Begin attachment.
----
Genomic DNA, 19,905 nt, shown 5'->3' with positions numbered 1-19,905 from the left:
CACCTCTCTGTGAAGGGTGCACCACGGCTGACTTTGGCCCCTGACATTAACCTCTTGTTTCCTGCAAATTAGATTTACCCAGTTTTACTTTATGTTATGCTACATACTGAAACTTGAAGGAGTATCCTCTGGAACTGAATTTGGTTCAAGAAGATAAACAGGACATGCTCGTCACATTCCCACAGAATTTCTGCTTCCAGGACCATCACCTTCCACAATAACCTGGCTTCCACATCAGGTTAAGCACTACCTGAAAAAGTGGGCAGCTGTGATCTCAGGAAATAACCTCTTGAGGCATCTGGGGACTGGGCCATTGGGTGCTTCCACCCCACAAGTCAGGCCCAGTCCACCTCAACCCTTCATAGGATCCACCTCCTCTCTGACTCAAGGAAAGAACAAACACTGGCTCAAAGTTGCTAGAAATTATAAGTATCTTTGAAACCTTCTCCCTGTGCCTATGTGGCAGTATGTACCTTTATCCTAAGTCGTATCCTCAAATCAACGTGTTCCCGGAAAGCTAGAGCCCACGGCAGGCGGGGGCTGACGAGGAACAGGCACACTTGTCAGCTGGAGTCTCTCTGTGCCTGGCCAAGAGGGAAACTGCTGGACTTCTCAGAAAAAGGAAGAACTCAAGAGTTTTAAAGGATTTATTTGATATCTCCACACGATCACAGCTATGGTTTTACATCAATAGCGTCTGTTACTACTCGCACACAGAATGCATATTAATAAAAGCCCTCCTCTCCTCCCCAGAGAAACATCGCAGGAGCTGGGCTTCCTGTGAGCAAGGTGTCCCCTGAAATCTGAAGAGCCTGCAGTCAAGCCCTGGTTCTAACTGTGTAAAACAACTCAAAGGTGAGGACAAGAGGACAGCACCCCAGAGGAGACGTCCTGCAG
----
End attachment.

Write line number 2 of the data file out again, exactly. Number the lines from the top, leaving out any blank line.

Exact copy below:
CACCTCTCTGTGAAGGGTGCACCACGGCTGACTTTGGCCCCTGACATTAACCTCTTGTTTCCTGCAAATTAGATTTACCCAGTTTTACTTTATGTTATGCTACATACTGAAACTTGAAGGAGTATCCTCTGGAACTGAATTTGGTTCAAGAAGATAAACAGGACATGCTCGTCACATTCCCACAGAATTTCTGCTTCCAGGACCATCACCTTCCACAATAACCTGGCTTCCACATCAGGTTAAGCACTACCTGAAAAAGTGGGCAGCTGTGATCTCAGGAAATAACCTCTTGAGGCATCTGGGGACTGGGCCATTGGGTGCTTCCACCCCACAAGTCAGGCCCAGTCCACCTCAACCCTTCATAGGATCCACCTCCTCTCTGACTCAAGGAAAGAACAAACACTGGCTCAAAGTTGCTAGAAATTATAAGTATCTTTGAAACCTTCTCCCTGTGCCTATGTGGCAGTATGTACCTTTATCCTAAGTCGTATCCTCAAATCAACGTGTTCCCGGAAAGCTAGAGCCCACGGCAGGCGGGGGCTGACGAGGAACAGGCACACTTGTCAGCTGGAGTCTCTCTGTGCCTGGCCAAGAGGGAAACTGCTGGACTTCTCAGAAAAAGGAAGAACTCAAGAGTTTTAAAGGATTTATTTGATATCTCCACACGATCACAGCTATGGTTTTACATCAATAGCGTCTGTTACTACTCGCACACAGAATGCATATTAATAAAAGCCCTCCTCTCCTCCCCAGAGAAACATCGCAGGAGCTGGGCTTCCTGTGAGCAAGGTGTCCCCTGAAATCTGAAGAGCCTGCAGTCAAGCCCTGGTTCTAACTGTGTAAAACAACTCAAAGGTGAGGACAAGAGGACAGCACCCCAGAGGAGACGTCCTGCAG